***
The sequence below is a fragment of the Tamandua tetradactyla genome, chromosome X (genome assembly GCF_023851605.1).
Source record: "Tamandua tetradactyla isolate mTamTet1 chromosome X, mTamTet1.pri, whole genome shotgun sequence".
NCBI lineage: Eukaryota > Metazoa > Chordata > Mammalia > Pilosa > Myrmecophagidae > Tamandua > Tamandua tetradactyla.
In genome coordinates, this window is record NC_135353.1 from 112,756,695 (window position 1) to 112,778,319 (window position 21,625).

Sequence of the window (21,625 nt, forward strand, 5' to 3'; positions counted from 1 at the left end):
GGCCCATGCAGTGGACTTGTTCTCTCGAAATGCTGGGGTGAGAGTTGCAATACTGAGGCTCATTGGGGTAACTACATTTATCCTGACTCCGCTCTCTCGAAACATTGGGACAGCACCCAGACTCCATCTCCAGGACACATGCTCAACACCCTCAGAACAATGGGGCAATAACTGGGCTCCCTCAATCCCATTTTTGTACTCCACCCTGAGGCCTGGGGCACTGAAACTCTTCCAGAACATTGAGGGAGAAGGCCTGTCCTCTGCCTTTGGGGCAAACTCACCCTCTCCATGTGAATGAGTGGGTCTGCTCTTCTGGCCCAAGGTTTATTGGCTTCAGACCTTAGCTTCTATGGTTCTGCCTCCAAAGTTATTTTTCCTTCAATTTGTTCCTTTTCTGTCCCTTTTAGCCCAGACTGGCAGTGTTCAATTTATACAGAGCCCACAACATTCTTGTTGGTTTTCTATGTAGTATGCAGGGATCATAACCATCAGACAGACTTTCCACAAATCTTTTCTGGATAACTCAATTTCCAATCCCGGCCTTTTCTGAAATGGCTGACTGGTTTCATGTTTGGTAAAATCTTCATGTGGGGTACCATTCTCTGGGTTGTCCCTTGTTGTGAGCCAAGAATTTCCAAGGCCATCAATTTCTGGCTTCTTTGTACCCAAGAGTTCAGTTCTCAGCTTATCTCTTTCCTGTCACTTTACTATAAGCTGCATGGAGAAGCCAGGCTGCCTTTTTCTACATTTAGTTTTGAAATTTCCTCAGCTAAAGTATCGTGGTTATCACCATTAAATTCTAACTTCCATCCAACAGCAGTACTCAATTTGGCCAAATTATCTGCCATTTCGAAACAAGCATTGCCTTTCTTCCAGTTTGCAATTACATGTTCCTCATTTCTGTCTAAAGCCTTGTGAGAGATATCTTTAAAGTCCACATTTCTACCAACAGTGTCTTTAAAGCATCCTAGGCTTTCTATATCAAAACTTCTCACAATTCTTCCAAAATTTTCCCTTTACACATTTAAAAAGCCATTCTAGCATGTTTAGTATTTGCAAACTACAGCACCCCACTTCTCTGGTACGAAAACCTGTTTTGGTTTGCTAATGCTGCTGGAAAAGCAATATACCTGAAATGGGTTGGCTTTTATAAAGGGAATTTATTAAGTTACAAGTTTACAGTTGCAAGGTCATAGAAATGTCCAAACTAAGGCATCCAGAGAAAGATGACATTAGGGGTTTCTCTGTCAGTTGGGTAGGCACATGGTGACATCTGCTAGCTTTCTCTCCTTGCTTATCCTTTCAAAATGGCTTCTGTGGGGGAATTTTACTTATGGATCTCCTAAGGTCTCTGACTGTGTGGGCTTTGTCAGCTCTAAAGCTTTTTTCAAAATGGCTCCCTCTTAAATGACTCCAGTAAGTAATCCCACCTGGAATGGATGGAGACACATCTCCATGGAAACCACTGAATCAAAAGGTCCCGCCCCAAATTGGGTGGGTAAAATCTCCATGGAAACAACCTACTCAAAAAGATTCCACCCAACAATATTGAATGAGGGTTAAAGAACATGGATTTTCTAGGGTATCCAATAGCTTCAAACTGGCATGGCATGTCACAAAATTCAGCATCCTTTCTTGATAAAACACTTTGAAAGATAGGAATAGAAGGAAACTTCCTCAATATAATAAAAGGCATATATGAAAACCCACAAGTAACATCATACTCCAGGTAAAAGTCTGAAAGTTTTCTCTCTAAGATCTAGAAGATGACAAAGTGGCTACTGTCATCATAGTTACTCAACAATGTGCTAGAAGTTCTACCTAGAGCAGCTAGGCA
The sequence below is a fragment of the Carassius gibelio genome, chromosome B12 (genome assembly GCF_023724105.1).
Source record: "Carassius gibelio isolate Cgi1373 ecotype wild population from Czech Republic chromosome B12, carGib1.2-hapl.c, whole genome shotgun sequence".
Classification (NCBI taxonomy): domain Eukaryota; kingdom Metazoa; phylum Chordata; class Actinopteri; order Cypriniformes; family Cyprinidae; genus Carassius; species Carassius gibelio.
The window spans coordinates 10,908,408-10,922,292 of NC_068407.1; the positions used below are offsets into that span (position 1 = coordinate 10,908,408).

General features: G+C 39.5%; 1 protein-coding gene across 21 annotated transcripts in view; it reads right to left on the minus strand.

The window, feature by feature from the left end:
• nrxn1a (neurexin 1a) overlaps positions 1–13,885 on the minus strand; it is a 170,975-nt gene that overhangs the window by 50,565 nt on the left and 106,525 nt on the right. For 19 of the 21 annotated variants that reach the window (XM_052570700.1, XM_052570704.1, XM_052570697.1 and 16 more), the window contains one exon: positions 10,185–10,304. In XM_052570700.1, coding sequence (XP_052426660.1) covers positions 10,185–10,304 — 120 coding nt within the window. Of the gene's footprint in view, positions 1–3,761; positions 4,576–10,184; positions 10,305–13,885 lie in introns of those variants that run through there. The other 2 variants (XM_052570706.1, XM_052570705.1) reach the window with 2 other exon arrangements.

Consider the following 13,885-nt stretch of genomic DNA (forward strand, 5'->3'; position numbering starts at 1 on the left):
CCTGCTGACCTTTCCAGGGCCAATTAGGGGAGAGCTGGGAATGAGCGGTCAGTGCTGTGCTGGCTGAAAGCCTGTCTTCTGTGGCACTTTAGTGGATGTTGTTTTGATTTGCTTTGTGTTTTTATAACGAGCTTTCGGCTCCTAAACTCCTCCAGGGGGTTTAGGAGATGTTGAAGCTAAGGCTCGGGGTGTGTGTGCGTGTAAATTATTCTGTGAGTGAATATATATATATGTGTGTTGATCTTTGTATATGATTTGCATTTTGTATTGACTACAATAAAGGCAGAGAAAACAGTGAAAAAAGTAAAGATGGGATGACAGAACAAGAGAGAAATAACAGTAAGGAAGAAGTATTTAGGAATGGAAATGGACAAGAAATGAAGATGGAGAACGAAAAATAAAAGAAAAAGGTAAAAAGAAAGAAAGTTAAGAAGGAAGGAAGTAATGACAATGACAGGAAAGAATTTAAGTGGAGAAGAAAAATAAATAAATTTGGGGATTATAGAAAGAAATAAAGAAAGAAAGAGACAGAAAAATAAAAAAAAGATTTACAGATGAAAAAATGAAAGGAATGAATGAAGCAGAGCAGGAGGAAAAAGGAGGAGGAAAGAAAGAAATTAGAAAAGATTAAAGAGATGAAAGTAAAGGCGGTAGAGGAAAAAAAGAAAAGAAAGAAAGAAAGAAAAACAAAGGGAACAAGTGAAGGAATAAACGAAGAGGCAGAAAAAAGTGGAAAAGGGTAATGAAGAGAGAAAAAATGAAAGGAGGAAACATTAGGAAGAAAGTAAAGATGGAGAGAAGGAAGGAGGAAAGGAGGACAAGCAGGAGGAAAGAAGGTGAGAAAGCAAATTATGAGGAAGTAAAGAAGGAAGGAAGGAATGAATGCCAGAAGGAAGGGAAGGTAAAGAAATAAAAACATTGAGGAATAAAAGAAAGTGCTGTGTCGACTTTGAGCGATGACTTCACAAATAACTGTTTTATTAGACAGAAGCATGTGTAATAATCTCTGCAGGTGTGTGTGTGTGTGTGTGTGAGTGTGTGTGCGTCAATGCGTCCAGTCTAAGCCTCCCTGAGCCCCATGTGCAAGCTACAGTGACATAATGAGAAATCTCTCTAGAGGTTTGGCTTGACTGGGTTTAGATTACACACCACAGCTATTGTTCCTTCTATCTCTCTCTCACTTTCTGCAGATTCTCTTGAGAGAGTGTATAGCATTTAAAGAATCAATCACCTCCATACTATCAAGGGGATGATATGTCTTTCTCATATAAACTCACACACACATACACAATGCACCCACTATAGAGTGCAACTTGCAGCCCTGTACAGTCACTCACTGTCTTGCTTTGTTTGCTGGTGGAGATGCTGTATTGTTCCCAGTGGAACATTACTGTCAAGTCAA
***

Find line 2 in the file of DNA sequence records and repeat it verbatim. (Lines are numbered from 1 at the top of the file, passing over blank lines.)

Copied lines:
Source record: "Tamandua tetradactyla isolate mTamTet1 chromosome X, mTamTet1.pri, whole genome shotgun sequence".